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Hoffmann, R. A wiki for the life sciences where authorship matters. Nature Genetics (2008)

Identification of B-cell translocation gene 1 as a biomarker for monitoring the remission of acute myeloid leukemia.

Acute myeloid leukemia (AML) is a biologically heterogeneous disease of the hematopoietic system characterized by a clonal accumulation of immature blast cells in bone marrow. We used a proteomic approach based on two-dimensional electrophoresis and mass spectrometry to search for biomarkers related to the complete remission (CR) state of AML patients. We detected one AML-related protein, which was identified as the B-cell translocation gene 1 (BTG1) protein that belongs to anti-proliferative protein family. In the CR state of AML-M2 and M3 patients (by French-American-British subtype classification), the BTG1 protein was upregulated in bone marrow mononuclear cells. It was also expressed robustly in normal bone marrow mononuclear cells. In addition, the BTG1 levels in AML-M2 patients in a non-remission state after therapy did not increase as they did before therapy. Overexpression of BTG1 mRNA was also observed in the CR state of all-trans-retinoic acid (ATRA)-treated AML-M3 patients and ATRA-treated HL-60 cells. Taken together, these results suggest that BTG1 may play a role in the differentiation process of myeloid cells and can therefore be used as a potential treatment-related biomarker for monitoring the remission status of AML-M2 and M3 patients.[1]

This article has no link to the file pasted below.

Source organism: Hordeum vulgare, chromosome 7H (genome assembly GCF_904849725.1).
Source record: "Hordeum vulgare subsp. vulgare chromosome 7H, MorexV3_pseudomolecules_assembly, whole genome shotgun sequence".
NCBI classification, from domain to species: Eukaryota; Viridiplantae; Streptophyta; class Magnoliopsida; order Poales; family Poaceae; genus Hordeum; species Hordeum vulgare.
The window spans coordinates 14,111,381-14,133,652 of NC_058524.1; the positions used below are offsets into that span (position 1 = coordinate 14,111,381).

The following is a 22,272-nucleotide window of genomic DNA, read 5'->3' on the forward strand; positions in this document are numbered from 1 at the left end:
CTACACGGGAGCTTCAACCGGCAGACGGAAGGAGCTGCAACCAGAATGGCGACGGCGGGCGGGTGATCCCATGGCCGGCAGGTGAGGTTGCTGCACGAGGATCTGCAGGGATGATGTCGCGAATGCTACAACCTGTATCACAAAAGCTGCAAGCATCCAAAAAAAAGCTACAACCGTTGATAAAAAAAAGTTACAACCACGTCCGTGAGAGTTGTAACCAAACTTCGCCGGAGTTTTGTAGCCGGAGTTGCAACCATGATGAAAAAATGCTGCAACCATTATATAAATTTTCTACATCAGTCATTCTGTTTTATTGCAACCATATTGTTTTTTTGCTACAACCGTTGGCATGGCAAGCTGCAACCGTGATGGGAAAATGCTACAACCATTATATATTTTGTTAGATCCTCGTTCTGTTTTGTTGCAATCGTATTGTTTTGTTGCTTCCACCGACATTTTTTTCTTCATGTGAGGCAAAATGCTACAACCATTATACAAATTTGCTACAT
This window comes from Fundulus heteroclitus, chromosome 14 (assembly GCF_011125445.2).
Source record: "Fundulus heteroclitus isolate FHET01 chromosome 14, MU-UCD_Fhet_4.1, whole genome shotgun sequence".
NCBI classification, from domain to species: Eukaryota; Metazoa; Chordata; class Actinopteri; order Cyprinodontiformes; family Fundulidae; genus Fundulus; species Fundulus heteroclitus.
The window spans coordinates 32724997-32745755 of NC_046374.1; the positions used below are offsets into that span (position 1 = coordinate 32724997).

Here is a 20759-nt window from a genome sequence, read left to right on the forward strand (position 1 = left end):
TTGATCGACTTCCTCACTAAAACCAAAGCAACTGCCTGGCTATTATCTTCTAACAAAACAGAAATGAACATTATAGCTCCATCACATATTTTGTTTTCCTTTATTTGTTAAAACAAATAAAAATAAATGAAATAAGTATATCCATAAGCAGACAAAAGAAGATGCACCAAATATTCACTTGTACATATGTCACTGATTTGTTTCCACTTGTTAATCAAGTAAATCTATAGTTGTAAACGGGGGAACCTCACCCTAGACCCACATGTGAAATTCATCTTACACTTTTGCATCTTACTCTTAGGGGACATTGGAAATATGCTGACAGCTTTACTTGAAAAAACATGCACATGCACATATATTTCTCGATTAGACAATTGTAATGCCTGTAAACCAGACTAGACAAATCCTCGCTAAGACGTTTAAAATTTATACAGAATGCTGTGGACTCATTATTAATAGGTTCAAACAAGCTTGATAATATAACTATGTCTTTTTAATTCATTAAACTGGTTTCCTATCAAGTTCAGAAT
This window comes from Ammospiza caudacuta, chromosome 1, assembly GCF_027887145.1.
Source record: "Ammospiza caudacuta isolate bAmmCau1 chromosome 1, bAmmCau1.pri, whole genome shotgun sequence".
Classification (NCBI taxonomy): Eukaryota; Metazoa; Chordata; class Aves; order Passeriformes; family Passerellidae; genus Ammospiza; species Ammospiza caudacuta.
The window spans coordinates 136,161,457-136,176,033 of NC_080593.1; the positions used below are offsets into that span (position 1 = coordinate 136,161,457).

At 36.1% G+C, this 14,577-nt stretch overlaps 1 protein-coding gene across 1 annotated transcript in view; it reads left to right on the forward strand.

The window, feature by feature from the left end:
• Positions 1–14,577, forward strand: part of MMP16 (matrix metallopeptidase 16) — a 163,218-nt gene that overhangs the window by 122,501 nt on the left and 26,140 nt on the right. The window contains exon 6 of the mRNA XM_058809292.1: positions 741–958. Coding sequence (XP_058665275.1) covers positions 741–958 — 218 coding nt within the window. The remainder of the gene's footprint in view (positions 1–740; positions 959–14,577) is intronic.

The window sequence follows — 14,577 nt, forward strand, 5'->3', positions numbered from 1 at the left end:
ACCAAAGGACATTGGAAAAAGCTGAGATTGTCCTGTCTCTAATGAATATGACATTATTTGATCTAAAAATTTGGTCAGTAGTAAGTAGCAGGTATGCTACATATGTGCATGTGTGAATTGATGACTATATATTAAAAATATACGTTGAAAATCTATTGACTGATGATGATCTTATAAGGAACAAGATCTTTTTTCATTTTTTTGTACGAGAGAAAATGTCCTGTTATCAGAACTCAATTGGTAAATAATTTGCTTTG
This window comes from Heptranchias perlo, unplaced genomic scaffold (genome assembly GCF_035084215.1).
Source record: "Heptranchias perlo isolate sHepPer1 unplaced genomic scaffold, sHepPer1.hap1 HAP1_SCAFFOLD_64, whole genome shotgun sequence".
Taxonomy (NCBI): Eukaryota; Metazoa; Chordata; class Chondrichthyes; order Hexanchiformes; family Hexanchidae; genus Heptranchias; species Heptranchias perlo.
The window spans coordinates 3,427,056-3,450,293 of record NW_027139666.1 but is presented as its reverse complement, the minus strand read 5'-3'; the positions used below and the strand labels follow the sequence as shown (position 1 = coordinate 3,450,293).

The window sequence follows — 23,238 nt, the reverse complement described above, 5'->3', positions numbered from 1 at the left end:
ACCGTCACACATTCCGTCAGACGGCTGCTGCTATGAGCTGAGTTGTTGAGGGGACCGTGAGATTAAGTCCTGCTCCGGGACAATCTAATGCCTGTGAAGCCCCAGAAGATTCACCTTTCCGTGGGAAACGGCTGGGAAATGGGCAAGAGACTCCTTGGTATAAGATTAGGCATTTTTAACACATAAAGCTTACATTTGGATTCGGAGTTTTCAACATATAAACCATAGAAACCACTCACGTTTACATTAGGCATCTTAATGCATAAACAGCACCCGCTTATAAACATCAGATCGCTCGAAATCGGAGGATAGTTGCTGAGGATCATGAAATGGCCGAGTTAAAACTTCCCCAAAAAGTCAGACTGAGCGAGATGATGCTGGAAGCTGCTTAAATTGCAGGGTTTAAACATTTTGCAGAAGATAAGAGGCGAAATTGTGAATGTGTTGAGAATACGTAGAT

1. Identification of B-cell translocation gene 1 as a biomarker for monitoring the remission of acute myeloid leukemia. Cho, J.W., Kim, J.J., Park, S.G., Lee, d.o. .H., Lee, S.C., Kim, H.J., Park, B.C., Cho, S. Proteomics (2004) [Pubmed]
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